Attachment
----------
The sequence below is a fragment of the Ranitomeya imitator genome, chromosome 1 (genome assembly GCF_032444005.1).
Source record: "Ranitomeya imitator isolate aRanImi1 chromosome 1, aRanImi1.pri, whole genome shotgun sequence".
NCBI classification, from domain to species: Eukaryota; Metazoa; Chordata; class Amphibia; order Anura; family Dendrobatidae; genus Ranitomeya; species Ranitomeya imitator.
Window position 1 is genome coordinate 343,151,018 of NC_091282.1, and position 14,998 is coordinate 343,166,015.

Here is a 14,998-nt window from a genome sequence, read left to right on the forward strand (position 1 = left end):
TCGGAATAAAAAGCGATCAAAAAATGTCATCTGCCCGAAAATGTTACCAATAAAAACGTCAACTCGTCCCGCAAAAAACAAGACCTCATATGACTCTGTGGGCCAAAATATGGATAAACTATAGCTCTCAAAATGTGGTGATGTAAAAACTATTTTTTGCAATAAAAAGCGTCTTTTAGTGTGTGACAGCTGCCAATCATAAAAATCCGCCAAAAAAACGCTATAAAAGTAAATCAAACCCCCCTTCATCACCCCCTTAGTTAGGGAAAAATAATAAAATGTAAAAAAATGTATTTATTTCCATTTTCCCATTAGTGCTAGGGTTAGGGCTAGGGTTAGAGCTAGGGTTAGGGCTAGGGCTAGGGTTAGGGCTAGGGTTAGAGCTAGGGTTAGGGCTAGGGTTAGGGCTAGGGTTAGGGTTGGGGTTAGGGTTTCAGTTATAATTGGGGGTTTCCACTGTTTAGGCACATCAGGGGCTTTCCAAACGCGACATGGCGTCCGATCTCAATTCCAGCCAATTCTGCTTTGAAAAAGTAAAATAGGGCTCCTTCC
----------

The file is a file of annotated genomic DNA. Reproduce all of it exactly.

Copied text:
The sequence below is a fragment of the Ranitomeya imitator genome, chromosome 1 (genome assembly GCF_032444005.1).
Source record: "Ranitomeya imitator isolate aRanImi1 chromosome 1, aRanImi1.pri, whole genome shotgun sequence".
NCBI classification, from domain to species: Eukaryota; Metazoa; Chordata; class Amphibia; order Anura; family Dendrobatidae; genus Ranitomeya; species Ranitomeya imitator.
Window position 1 is genome coordinate 343,151,018 of NC_091282.1, and position 14,998 is coordinate 343,166,015.

Here is a 14,998-nt window from a genome sequence, read left to right on the forward strand (position 1 = left end):
TCGGAATAAAAAGCGATCAAAAAATGTCATCTGCCCGAAAATGTTACCAATAAAAACGTCAACTCGTCCCGCAAAAAACAAGACCTCATATGACTCTGTGGGCCAAAATATGGATAAACTATAGCTCTCAAAATGTGGTGATGTAAAAACTATTTTTTGCAATAAAAAGCGTCTTTTAGTGTGTGACAGCTGCCAATCATAAAAATCCGCCAAAAAAACGCTATAAAAGTAAATCAAACCCCCCTTCATCACCCCCTTAGTTAGGGAAAAATAATAAAATGTAAAAAAATGTATTTATTTCCATTTTCCCATTAGTGCTAGGGTTAGGGCTAGGGTTAGAGCTAGGGTTAGGGCTAGGGCTAGGGTTAGGGCTAGGGTTAGAGCTAGGGTTAGGGCTAGGGTTAGGGCTAGGGTTAGGGTTGGGGTTAGGGTTTCAGTTATAATTGGGGGTTTCCACTGTTTAGGCACATCAGGGGCTTTCCAAACGCGACATGGCGTCCGATCTCAATTCCAGCCAATTCTGCTTTGAAAAAGTAAAATAGGGCTCCTTCC